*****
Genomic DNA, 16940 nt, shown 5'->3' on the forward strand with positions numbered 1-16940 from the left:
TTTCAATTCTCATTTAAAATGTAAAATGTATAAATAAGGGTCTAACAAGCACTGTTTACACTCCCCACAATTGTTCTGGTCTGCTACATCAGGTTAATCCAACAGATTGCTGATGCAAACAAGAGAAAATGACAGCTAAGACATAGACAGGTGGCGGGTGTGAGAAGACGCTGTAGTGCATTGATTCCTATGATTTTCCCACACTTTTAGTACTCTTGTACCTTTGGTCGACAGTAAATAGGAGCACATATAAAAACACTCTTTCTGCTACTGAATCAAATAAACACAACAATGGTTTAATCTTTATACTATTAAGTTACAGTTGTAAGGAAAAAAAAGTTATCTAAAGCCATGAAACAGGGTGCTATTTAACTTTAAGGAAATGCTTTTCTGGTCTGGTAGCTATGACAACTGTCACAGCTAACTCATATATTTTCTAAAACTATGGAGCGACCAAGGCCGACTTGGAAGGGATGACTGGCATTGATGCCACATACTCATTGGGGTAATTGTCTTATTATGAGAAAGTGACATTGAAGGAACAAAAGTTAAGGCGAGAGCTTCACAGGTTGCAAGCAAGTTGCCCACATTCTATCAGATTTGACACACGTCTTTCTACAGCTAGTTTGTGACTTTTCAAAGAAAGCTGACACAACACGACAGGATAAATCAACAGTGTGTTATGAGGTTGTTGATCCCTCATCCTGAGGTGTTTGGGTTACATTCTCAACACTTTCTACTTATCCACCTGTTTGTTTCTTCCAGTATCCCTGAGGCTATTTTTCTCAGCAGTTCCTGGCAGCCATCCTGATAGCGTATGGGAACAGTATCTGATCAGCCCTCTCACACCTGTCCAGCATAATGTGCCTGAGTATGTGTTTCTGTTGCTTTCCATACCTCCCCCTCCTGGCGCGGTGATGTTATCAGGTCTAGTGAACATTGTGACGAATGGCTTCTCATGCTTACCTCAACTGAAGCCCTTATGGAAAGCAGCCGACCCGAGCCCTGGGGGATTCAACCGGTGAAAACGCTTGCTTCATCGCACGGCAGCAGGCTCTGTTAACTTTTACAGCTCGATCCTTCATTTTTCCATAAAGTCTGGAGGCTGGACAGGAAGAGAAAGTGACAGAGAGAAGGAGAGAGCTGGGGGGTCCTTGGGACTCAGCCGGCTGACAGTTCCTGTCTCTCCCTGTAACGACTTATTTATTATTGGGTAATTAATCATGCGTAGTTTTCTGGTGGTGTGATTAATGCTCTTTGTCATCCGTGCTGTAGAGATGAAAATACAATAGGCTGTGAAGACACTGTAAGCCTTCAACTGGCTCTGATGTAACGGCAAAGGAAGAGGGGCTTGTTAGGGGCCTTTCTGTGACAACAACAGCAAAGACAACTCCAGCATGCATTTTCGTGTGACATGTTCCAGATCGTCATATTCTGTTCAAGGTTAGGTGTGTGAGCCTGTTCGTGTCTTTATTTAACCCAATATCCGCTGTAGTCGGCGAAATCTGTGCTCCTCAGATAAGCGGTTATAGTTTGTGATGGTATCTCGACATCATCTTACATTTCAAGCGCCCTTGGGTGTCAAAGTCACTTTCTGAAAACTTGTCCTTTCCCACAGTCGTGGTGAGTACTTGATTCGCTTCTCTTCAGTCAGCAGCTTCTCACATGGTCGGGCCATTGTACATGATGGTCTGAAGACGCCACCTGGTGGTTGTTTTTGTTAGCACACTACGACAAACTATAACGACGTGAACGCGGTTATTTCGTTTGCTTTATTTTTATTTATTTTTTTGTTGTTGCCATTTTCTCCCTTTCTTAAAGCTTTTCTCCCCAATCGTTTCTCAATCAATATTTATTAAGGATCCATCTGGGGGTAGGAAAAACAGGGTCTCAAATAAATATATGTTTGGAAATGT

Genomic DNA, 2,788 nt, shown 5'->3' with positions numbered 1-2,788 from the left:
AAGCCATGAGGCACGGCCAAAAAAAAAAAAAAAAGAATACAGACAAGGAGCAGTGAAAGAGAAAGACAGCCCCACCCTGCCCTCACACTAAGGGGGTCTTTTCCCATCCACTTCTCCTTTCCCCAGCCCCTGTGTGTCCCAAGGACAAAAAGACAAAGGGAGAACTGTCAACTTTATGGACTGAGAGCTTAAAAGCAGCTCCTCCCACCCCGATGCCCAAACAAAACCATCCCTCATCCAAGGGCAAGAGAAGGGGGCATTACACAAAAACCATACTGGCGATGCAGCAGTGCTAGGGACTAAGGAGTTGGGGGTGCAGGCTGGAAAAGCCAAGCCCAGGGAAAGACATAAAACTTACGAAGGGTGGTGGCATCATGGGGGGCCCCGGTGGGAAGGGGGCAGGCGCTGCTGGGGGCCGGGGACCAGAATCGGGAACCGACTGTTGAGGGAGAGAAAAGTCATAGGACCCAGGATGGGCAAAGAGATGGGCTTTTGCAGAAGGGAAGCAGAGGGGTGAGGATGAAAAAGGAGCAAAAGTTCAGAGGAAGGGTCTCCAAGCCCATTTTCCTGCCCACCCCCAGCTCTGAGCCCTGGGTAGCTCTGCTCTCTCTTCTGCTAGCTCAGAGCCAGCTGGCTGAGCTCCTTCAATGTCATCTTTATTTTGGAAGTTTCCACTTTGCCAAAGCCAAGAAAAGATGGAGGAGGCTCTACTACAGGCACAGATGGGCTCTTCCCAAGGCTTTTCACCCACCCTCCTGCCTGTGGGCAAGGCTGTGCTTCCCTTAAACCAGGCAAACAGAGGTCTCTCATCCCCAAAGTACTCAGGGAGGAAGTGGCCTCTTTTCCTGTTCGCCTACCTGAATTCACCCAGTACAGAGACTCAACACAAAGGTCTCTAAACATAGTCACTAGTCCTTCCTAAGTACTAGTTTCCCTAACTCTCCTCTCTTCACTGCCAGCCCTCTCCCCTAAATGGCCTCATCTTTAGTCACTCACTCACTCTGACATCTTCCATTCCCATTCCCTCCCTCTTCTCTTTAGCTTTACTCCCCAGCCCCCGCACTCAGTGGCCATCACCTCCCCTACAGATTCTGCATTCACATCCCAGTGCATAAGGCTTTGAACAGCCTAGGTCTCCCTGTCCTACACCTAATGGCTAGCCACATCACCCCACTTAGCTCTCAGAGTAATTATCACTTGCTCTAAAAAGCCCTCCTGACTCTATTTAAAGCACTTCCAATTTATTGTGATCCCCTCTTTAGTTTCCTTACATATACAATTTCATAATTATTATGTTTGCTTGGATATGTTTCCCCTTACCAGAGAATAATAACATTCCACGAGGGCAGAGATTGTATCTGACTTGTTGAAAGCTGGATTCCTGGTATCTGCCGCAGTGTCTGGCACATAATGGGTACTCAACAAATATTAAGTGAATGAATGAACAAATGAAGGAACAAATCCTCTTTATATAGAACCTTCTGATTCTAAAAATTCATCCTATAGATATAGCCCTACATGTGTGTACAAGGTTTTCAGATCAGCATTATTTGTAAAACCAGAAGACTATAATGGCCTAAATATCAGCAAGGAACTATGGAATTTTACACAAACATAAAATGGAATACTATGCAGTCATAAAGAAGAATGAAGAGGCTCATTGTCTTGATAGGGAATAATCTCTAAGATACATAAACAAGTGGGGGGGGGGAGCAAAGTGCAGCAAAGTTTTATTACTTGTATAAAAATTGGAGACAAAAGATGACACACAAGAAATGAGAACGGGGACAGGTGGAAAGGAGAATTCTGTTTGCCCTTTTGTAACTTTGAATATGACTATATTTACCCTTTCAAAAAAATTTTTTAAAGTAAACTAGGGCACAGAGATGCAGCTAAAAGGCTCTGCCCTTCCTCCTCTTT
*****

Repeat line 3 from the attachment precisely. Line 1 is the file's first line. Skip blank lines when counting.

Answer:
Genomic DNA, 2,788 nt, shown 5'->3' with positions numbered 1-2,788 from the left: